Manufacturers are steeling themselves to introduce the hikes just as the busiest buying time of the year approaches. But industry observers have warned that unscrupulous retailers may put up the price of machines already in stock, .
Prices of memory chips, also known as RAM, have quadrupled since July. In the past week alone prices have doubled on the international "spot" market, where intermediaries buy huge amounts of chips at short notice for manufacturers.
"This could add about pounds 80 to the cost of a machine with 128 megabytes (Mbyte) of memory, which presently costs about pounds 800," said Rob Davies, a spokesman for the British company Time Computers.
"Over the past few years processors and memory have fallen in price, so this could be the first time that many PC buyers notice the price of computers increasing. That could have severe effects on the market."
Jeremy Spencer, editor of Computer Shopper magazine, said: "It's going to be quite a hike. It's going to affect every make, because they're all on very tight margins."
That will dismay manufacturers, who expect up to half their sales to domestic users to occur in the run-up to Christmas. But prices could be pushed higher, with no signs of the chip shortage easing.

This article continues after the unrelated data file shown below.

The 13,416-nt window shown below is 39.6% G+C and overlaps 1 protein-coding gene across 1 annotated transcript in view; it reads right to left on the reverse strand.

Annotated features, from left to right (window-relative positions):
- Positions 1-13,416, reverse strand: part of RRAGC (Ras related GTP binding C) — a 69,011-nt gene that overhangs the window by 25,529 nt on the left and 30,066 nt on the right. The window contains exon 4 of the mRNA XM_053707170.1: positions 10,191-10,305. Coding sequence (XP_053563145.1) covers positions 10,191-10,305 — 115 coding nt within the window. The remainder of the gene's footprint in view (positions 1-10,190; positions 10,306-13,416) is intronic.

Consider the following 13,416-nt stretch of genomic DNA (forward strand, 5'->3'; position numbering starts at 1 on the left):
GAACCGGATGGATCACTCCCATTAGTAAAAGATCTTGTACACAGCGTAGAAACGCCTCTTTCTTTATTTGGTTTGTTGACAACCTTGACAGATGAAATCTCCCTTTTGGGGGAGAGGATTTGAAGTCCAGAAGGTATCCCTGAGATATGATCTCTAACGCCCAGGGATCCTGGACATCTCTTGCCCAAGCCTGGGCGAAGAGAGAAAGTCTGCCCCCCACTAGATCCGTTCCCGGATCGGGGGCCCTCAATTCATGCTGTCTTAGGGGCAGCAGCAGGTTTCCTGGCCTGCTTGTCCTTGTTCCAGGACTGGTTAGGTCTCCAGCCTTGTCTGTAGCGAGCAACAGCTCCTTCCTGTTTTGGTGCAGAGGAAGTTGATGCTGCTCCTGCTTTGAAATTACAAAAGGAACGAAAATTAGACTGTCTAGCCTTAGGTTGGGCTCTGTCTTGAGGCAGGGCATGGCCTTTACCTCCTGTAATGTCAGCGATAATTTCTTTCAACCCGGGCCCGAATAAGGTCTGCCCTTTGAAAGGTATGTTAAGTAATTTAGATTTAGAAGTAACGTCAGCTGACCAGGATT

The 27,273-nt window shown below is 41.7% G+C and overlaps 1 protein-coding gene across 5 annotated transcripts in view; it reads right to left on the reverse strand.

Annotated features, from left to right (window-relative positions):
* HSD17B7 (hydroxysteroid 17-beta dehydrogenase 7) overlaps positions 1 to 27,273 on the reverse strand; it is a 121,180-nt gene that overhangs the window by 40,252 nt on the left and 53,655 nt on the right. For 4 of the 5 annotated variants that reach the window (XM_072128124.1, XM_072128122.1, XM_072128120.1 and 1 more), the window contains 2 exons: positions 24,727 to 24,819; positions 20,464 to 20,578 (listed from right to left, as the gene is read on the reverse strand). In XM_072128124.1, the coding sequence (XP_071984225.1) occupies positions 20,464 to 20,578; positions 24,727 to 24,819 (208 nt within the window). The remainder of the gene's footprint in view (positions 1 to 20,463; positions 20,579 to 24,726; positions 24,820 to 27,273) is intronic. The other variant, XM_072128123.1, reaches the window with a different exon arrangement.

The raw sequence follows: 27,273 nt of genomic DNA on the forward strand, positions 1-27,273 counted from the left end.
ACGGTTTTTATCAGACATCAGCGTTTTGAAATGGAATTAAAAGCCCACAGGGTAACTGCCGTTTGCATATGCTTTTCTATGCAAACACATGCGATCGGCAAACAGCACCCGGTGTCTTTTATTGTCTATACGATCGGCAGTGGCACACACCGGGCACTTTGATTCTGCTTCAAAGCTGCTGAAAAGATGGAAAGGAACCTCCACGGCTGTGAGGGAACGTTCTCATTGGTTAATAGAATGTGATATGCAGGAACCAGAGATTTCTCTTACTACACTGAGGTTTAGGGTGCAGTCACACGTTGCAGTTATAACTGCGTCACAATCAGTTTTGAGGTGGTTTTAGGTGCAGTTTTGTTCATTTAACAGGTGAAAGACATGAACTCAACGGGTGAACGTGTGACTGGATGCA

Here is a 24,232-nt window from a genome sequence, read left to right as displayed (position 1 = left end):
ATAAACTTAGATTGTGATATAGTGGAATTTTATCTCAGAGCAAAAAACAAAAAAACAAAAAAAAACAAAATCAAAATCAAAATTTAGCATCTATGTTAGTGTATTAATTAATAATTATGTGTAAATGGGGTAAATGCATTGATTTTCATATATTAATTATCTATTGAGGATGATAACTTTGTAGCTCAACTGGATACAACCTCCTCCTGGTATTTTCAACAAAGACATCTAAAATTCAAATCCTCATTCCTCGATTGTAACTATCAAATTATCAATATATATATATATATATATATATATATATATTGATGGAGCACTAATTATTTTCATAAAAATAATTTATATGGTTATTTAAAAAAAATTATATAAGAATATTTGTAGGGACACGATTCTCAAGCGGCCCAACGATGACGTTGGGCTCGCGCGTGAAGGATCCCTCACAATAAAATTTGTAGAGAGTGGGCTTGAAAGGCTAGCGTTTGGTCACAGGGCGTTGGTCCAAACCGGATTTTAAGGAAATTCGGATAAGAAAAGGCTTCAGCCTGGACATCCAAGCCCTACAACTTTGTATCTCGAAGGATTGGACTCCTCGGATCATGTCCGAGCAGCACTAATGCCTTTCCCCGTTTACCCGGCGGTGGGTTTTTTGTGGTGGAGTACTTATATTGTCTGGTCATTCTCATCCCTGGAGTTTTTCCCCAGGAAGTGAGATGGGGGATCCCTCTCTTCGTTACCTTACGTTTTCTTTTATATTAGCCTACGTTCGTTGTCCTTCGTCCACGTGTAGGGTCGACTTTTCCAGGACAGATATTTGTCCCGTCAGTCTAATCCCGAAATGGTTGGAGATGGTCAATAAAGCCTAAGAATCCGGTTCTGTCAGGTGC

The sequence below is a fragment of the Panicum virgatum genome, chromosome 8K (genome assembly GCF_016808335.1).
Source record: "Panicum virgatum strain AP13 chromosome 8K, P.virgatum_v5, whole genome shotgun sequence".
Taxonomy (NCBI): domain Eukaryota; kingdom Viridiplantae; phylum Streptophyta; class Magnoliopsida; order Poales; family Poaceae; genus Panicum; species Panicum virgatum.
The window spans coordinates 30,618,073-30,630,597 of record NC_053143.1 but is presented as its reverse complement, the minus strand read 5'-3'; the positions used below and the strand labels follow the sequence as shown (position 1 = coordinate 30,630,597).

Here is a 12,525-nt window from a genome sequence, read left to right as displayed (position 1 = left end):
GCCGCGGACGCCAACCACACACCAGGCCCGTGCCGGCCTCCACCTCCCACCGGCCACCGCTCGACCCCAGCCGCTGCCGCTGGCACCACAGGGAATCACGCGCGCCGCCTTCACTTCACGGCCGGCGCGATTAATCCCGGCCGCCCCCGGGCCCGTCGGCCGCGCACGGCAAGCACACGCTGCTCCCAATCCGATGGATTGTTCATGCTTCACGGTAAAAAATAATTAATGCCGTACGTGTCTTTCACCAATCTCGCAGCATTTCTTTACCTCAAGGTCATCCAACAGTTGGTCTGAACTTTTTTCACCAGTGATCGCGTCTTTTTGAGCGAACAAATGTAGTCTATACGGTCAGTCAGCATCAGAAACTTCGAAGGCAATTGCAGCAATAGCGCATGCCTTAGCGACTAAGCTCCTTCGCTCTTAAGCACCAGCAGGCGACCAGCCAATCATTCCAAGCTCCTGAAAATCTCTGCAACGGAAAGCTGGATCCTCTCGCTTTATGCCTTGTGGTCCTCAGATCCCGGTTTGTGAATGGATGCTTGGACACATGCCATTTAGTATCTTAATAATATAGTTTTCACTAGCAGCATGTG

Mr Spencer added: "Many retailers will try to put up the prices right away on machines they've already got in stock, even though the memory was bought ages ago."
The rise in RAM prices has been fuelled by shortages caused by factory closures in the Far East, and low yields of new chips from a new production method, said Henry Warren of Icis-Lor, which tracks the price of commodities.
The amount of RAM significantly affects the performance of a PC because it provides a rapidly accessible memory store that the processor can operate on. Even the fastest processor is hobbled without a large memory.
Many PCs nowadays have 128 Mbyte or even 256 Mbyte - but the price of the chips has risen since the summer by pounds 80 and pounds 160 respectively. Manufacturers can pass the cost straight on to the consumer, absorb it themselves in a cut-throat market, or offer machines with less memory. But the latter would severely limit the potential of a machine.
Tiny Computers, another British PC manufacturer, is now trying to decide what to do but could not rule out a price rise. RAM prices reached a historical high in 1995, when a general shortage made them more valuable, weight for weight, than diamonds.
Prices then fell rapidly as more factories opened in the Far East, reaching a record low in 1998. But the economic crisis in Asia and oversupply prompted the closure of many plants. That, allied to a change in technology to chips with double the capacity, has rapidly pushed up prices.Reuse content